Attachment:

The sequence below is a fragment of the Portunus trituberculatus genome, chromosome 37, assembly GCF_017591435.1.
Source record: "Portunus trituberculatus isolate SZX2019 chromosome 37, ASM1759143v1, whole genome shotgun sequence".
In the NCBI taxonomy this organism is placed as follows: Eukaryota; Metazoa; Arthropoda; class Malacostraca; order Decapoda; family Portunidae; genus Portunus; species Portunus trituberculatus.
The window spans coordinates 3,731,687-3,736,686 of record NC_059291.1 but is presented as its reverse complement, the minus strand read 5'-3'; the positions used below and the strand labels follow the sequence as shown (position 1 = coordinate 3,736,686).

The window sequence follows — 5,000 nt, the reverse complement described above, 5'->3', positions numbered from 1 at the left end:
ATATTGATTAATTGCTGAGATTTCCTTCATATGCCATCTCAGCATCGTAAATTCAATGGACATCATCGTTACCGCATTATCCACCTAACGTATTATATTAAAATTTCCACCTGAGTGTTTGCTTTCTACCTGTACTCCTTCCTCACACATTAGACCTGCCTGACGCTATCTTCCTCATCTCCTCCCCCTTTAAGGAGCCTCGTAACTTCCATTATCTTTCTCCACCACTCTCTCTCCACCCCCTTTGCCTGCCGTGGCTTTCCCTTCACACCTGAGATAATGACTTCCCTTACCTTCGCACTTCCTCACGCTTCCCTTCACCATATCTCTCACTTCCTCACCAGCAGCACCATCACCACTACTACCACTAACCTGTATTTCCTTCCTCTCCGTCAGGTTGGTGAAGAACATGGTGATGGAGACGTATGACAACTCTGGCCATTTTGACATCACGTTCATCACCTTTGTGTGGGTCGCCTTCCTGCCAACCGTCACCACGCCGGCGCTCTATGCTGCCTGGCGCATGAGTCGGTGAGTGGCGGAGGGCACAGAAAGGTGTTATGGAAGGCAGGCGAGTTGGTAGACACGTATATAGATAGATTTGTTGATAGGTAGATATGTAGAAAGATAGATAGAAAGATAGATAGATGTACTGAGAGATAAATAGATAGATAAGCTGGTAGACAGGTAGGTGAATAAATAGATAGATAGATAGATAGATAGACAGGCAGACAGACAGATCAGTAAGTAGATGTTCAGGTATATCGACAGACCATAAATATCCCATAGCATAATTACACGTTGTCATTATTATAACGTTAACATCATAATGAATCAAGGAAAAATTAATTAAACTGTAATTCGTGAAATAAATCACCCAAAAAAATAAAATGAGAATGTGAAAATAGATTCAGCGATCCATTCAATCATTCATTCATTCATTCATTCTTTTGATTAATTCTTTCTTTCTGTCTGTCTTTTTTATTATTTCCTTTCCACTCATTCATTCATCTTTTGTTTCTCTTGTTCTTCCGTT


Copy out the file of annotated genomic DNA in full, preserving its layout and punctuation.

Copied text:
The sequence below is a fragment of the Portunus trituberculatus genome, chromosome 37, assembly GCF_017591435.1.
Source record: "Portunus trituberculatus isolate SZX2019 chromosome 37, ASM1759143v1, whole genome shotgun sequence".
In the NCBI taxonomy this organism is placed as follows: Eukaryota; Metazoa; Arthropoda; class Malacostraca; order Decapoda; family Portunidae; genus Portunus; species Portunus trituberculatus.
The window spans coordinates 3,731,687-3,736,686 of record NC_059291.1 but is presented as its reverse complement, the minus strand read 5'-3'; the positions used below and the strand labels follow the sequence as shown (position 1 = coordinate 3,736,686).

The window sequence follows — 5,000 nt, the reverse complement described above, 5'->3', positions numbered from 1 at the left end:
ATATTGATTAATTGCTGAGATTTCCTTCATATGCCATCTCAGCATCGTAAATTCAATGGACATCATCGTTACCGCATTATCCACCTAACGTATTATATTAAAATTTCCACCTGAGTGTTTGCTTTCTACCTGTACTCCTTCCTCACACATTAGACCTGCCTGACGCTATCTTCCTCATCTCCTCCCCCTTTAAGGAGCCTCGTAACTTCCATTATCTTTCTCCACCACTCTCTCTCCACCCCCTTTGCCTGCCGTGGCTTTCCCTTCACACCTGAGATAATGACTTCCCTTACCTTCGCACTTCCTCACGCTTCCCTTCACCATATCTCTCACTTCCTCACCAGCAGCACCATCACCACTACTACCACTAACCTGTATTTCCTTCCTCTCCGTCAGGTTGGTGAAGAACATGGTGATGGAGACGTATGACAACTCTGGCCATTTTGACATCACGTTCATCACCTTTGTGTGGGTCGCCTTCCTGCCAACCGTCACCACGCCGGCGCTCTATGCTGCCTGGCGCATGAGTCGGTGAGTGGCGGAGGGCACAGAAAGGTGTTATGGAAGGCAGGCGAGTTGGTAGACACGTATATAGATAGATTTGTTGATAGGTAGATATGTAGAAAGATAGATAGAAAGATAGATAGATGTACTGAGAGATAAATAGATAGATAAGCTGGTAGACAGGTAGGTGAATAAATAGATAGATAGATAGATAGATAGACAGGCAGACAGACAGATCAGTAAGTAGATGTTCAGGTATATCGACAGACCATAAATATCCCATAGCATAATTACACGTTGTCATTATTATAACGTTAACATCATAATGAATCAAGGAAAAATTAATTAAACTGTAATTCGTGAAATAAATCACCCAAAAAAATAAAATGAGAATGTGAAAATAGATTCAGCGATCCATTCAATCATTCATTCATTCATTCATTCTTTTGATTAATTCTTTCTTTCTGTCTGTCTTTTTTATTATTTCCTTTCCACTCATTCATTCATCTTTTGTTTCTCTTGTTCTTCCGTT